One of my big goals with Pre-Internship was to learn more about classroom management. We recently read “The Great Respect Deception“, and looked at an interactive classroom management tool called “Classroom Dojo“. The Great Respect Deception was a really fascinating article because it poked holes in the myth that simplifying your list of rules to one or two platitudes does little equip students when they’re trying to figure out where the line between acceptable and unacceptable are. As the author says “Platitudes cannot be enforced because there is no line to cross, there’s nothing predictable for students to understand, and they’re too vague to be useful.” I don’t think it’s fair the students when we put some much faith in various forms of common sense that we expect them to have, but haven’t taught to them yet. Curwin concludes his article by defining the difference between values and rules, and that values are something that the rules should bring us closer to.
This brings us to the philosophy behind Classroom Dojo. I can honestly say Classroom Dojo intrigues me. The reason it intrigues me is because I’m fairly confident that it really works, and Matt is probably right when he says it can work in any classroom. I think it probably does quite well in achieving what it wants to, which is to illicit compliancy from your students.
However, there are some obvious problematic implications to it. It is essentially Skinner’s approach to behaviourism in it’s purist form and it essentially teaches children that learning is only worth while as long as there are rewards. The problem with this is that we get students to do what they should not because they believe they should do it, but because we are bribing them to do it. So the question is does the end justify the means? I think anyone would agree that in an ideal world it would be better for students to pursue learning simply because they love it. Not because of whatever form of instant gratification that may be paid out to them. But maybe this approach isn’t so different to how the world really works anyway? We all grow up and pursue a place in the workforce, knowing that if we perform adequately we’ll be rewarded through a wage or salary. We may even be rewarded with a measure of social prestige.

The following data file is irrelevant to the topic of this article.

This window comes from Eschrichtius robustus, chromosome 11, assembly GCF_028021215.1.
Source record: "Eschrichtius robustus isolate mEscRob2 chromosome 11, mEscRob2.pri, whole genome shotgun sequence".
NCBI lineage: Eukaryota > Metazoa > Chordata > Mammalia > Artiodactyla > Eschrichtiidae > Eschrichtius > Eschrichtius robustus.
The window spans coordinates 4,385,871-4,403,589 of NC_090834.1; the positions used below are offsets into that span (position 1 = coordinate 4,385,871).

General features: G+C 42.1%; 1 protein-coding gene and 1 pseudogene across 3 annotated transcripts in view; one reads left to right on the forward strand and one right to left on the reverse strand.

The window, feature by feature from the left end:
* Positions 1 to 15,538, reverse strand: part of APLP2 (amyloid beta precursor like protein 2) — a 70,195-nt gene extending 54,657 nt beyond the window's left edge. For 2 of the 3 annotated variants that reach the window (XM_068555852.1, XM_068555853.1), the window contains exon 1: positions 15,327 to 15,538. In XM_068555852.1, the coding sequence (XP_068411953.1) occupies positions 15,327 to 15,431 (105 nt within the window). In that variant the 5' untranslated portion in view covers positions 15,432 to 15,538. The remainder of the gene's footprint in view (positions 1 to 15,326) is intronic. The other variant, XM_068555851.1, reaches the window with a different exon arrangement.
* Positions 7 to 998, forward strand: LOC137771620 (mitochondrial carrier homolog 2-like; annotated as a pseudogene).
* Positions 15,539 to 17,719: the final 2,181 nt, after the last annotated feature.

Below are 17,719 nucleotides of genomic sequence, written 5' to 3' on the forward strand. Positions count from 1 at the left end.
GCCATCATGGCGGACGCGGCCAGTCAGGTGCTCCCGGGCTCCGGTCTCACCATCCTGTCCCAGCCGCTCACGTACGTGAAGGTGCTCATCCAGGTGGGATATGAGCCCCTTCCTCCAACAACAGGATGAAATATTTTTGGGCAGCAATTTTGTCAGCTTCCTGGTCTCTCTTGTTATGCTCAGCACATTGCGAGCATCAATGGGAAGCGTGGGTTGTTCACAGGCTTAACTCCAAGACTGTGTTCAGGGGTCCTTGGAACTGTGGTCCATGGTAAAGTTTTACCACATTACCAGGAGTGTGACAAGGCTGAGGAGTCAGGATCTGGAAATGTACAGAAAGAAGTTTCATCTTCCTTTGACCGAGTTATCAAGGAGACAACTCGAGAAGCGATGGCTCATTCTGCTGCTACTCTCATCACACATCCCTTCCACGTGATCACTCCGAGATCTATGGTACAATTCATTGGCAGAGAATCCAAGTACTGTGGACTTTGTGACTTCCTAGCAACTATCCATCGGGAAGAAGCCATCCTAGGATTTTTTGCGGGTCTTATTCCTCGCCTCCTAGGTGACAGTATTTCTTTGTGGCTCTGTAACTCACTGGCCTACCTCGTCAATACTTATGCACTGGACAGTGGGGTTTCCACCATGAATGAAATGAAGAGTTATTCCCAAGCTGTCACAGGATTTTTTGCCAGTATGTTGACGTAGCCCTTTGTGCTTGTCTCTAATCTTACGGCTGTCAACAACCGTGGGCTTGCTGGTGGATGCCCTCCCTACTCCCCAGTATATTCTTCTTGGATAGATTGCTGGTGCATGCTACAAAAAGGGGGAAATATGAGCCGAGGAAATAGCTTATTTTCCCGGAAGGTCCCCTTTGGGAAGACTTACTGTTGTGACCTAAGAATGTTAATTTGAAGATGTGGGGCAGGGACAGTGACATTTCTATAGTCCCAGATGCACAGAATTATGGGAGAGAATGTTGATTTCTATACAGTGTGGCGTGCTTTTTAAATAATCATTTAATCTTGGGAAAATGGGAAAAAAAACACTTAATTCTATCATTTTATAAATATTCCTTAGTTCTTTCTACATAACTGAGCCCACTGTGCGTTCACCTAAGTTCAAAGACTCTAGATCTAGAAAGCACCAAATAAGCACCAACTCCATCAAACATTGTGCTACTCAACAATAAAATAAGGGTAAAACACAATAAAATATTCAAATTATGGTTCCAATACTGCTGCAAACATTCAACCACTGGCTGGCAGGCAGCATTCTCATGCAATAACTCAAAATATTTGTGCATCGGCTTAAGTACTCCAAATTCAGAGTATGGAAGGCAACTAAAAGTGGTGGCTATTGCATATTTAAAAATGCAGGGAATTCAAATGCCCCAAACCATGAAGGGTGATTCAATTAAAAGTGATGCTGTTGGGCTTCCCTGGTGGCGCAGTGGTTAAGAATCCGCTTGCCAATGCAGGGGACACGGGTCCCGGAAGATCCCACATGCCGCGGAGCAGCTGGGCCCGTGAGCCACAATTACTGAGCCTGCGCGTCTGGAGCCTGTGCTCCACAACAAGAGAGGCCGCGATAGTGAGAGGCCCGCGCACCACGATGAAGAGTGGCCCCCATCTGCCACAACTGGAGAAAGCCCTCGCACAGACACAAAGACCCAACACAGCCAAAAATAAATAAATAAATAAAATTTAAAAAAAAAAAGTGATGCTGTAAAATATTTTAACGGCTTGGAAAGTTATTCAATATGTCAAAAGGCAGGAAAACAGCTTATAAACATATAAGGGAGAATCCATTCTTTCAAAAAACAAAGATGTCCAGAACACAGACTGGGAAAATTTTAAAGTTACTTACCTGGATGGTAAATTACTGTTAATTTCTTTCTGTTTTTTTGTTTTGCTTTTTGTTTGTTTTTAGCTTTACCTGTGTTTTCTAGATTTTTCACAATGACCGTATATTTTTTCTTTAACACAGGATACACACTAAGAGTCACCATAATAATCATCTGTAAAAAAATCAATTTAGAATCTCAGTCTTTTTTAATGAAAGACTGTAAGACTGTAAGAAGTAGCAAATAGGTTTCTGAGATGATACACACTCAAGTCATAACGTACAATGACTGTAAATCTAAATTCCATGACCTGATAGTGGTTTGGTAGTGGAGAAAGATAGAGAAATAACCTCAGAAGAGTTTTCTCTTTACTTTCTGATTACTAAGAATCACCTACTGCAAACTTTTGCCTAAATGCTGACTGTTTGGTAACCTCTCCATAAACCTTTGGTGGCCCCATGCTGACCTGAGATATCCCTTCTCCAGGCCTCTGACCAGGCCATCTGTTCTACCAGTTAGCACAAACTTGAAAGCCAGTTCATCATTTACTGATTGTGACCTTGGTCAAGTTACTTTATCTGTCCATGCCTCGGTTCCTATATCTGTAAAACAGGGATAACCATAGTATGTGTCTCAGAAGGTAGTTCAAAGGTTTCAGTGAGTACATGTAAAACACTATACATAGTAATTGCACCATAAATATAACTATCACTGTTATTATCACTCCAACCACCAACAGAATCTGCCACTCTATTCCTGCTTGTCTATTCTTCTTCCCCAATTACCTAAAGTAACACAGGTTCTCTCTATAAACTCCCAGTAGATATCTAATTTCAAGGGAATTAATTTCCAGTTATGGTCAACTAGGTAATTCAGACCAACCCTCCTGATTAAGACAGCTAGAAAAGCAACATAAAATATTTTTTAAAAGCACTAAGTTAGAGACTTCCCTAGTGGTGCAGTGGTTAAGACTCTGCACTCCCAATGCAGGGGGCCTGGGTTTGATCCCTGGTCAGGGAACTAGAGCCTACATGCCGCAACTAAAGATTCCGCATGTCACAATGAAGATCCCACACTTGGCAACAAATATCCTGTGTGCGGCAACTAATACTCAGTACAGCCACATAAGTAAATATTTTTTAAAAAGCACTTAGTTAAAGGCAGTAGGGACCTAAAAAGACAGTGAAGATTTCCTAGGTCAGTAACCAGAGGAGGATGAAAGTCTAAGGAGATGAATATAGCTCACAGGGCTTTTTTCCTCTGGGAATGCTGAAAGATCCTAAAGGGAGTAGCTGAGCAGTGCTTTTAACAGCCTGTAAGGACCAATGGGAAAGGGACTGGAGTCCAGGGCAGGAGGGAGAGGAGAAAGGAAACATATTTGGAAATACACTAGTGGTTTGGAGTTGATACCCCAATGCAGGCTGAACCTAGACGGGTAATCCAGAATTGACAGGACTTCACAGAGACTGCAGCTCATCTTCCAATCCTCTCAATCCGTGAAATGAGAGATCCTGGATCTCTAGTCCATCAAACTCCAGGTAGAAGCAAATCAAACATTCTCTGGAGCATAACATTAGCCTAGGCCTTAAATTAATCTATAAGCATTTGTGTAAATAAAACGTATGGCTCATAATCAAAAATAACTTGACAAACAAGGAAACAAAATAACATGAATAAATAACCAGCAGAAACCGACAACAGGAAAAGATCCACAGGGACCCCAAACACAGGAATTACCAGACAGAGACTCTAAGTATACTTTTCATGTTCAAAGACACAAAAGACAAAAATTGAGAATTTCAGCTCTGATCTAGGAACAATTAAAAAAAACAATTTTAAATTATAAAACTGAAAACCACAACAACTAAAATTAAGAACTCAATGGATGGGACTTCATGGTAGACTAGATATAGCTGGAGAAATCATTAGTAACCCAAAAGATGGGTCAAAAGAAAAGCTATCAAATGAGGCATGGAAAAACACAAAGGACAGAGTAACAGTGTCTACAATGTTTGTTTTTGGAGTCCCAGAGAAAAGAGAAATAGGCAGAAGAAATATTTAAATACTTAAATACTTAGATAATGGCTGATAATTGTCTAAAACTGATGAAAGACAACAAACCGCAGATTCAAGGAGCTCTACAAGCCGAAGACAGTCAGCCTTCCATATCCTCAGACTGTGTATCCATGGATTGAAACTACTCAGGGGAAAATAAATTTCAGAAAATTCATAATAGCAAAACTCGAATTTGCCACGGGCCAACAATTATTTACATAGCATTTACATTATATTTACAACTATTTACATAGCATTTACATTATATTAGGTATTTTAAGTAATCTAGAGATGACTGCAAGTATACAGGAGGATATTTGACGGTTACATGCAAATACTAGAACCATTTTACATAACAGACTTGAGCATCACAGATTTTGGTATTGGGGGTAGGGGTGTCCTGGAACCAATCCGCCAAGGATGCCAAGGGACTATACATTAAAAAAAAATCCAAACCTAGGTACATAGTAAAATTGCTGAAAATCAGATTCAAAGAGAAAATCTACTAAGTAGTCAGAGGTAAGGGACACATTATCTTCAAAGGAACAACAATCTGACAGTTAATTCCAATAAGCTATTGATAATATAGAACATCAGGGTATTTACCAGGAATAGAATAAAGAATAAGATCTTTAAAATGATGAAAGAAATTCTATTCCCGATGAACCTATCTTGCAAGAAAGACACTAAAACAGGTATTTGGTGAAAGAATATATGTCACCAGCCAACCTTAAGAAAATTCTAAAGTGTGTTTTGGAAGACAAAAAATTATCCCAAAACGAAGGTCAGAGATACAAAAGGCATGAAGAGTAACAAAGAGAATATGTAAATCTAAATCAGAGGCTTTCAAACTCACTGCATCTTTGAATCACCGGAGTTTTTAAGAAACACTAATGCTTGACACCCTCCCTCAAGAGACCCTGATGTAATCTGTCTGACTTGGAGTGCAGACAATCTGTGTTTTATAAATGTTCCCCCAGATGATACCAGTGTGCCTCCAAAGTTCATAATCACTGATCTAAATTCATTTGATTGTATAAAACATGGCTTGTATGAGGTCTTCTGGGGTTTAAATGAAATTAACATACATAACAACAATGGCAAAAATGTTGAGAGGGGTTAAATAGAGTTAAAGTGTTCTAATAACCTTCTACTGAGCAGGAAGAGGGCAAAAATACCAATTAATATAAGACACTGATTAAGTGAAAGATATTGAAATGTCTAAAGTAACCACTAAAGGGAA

As a pre-service teacher I’m not naive to the fact that I lack experience, and maybe that ideal that I cling to of teaching learners that learn because they love to learn is not really realistic? Teachers and students both are competing with a huge variety of socio-economic backgrounds and home situations. This Classroom Dojo app may be the game changer that some teachers are looking for to engage students that really need something more. The app gives the students constant feedback as to how they’re doing in class, which I suppose gives more opportunity for them to improve. This app may be something that proves to be an investment in a class that ideally wouldn’t need it anymore after a time.
I think may main hesitation with Class Dojo is that I don’t believe it’s the only way to improve classroom management, and probably not the best way. If you want classroom management to improve then logically getting your students more invested in what they’re learning should accomplish that. A more inquiry based learning approach has proven to do just that. Inquiry has a way of achieving the idea we chase after in actually getting students to fall in love with discovery, curiosity, and the process of learning. But I also know there are a lot more dimensions at play in any given teachers situation, and not every teacher may have access to the support needed to get inquiry working effectively.
Classroom Dojo is certainly something I’d be willing to try out. I think students will love it, but I fear it may just be a patch job instead of real fix.